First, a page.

Snack Company President Establishes $100,000 Scholarship Fund at Jackson State

The scholarship fund will benefit five Jackson State University students majoring in education.
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Published on October 4, 2023
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  • The president of Mars Wrigley established a scholarship fund for education majors at Jackson State University.
  • He named the scholarship fund after his parents, who worked at the historically Black university for decades.
  • Education deans at Jackson State see the scholarship as a step in the right direction to help with the national teacher shortage.

A scholarship funded by Skittles? Not exactly. But the president of the snack company that makes them established a scholarship at Jackson State University — one of the nation's historically Black colleges and universities (HBCUs).

Anton Vincent, president of Mars Wrigley — the company behind M&Ms, Snickers, Skittles, and more — created the $100,000 scholarship fund, The Pearl and George Vincent Educational Excellence Scholarship, in his parents' names. Pearl and George Vincent worked at Jackson State for over 25 years.

Anton Vincent hopes this scholarship will help plenty of talented students who aspire to work in education.

My parents were lifelong educators, between them 88 years of educational leadership. Teaching students from early childhood all the way to Ph.D. students, Vincent said in a press release.

This scholarship is in honor of their commitment, leadership, and legacy in the educational field. I really want to offer talented students who are passionate about a career in education a chance. Investing in these students impacts all of society.

The $100,000 will cover five students' tuition, textbooks, supplies, and other educational costs. Undergraduate students enrolled at Jackson State full time and majoring in education are eligible to apply. Students must have 2.75 GPA or higher and must demonstrate a financial need to earn the scholarship. Applications open in Fall 2025, according to Jackson State.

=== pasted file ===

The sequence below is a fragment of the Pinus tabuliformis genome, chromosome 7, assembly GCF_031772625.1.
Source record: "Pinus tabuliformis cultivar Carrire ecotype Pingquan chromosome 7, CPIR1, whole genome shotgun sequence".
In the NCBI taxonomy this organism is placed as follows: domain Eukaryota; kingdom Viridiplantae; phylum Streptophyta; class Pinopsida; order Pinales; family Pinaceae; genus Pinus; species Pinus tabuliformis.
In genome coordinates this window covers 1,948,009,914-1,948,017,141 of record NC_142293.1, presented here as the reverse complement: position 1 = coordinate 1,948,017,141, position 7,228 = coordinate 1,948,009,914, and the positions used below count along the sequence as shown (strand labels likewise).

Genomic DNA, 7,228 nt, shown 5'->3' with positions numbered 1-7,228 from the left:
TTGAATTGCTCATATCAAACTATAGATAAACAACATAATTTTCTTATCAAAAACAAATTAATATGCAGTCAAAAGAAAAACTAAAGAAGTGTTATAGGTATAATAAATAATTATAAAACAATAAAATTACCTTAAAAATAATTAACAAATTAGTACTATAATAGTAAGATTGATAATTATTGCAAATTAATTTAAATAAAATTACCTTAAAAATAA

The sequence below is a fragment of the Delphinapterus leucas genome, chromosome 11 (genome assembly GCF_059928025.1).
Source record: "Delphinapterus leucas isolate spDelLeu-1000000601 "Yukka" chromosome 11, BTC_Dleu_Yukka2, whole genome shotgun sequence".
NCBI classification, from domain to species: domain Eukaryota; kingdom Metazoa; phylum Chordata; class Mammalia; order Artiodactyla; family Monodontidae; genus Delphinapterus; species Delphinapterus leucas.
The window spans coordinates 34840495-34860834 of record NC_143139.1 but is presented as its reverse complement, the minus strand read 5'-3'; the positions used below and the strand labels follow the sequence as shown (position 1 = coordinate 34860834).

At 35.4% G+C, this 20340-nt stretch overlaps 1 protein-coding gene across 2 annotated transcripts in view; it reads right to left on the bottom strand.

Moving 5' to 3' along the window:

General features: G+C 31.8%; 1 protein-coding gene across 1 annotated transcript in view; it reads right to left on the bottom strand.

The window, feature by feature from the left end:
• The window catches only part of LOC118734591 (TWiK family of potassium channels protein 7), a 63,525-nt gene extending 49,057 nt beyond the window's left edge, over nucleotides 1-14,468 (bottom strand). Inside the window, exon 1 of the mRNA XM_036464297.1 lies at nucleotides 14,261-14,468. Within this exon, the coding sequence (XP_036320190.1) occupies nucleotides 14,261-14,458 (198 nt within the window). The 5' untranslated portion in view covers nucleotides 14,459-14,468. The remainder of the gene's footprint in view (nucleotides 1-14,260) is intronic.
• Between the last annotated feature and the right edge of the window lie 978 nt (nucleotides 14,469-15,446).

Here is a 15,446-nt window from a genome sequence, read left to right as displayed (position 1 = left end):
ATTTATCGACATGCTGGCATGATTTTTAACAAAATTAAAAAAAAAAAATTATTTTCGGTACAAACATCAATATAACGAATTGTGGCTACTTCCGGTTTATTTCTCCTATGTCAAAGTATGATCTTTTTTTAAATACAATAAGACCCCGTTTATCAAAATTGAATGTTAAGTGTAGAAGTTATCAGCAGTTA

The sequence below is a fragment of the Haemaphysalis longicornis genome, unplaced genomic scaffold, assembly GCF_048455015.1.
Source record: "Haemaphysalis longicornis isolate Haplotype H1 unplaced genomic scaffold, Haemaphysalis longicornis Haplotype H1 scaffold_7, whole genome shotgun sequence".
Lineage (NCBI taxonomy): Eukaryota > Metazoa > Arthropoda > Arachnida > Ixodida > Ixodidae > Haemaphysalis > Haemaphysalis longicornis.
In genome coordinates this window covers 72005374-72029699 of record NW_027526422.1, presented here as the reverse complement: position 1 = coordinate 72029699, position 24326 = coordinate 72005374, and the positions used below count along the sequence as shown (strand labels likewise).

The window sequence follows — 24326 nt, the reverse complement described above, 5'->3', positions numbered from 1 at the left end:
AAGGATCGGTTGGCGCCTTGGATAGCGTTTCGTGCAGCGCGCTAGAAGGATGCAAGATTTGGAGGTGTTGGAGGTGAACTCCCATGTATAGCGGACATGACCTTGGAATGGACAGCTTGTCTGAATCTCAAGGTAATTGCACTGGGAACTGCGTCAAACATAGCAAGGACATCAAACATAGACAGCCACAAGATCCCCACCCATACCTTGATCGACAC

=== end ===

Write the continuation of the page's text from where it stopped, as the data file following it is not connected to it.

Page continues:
This gift will enable students to fill the void left by public education funding cuts, minimize students' debts, support equitable outcomes, and expand students' networks, Jerri Haynes, Ed.D., dean of the College of Education and Human Development at Jackson State, told BestColleges.

Haynes said tuition is a common hurdle for most undergraduates — and students who need to make up the difference usually get jobs. This leads to less time for studying and more strain on them for the semester.

Education majors need as much time as possible, Haynes said, because their work continues after academics. Depending on the state, education majors need to get field hours and pass certifications before becoming an official teacher. The scholarship will ease the students' burdens of finding funds for school.

It will allow our students to spend more time on their academics and less time thinking about how they will pay for school, Haynes said. The contribution made by Mr. Vincent is transformative. We cannot say thank you enough for such a significant contribution to the future of education.

Tony Latiker is the associate dean of accreditation and assessment in Jackson State's College of Education and Human Development. He believes that becoming an educator is stepping into a noble profession.

Latiker told BestColleges that the scholarship is a step toward attacking the teacher shortage crisis going on. More students becoming educators means arriving closer to the solution to the national issue.

There is a critical teacher shortage, and underserved and underrepresented students are losing out on a quality education, Latiker said. We must fund scholarships to attract talented students. We want education majors to seek this scholarship to support their dreams and aspirations to become educators.

Vincent wants this scholarship fund to make an impact on students as big as his parents did at Jackson State University.

According to Vincent, the best reward as an educator is seeing the breakthroughs students make during learning. Pearl and George Vincent guided a lot of students to their breakthroughs. The snack president still hears thank yous to this day.

My parents loved educating students. They got no greater joy than seeing students break through and achieve, Vincent said in the press release.

I can't tell you how many times the thousands of students whom my parents taught enthusiastically say, your mom taught me or your dad taught me. My parents impacted lives every day. I look forward to my family helping to build more dedicated educators through this scholarship.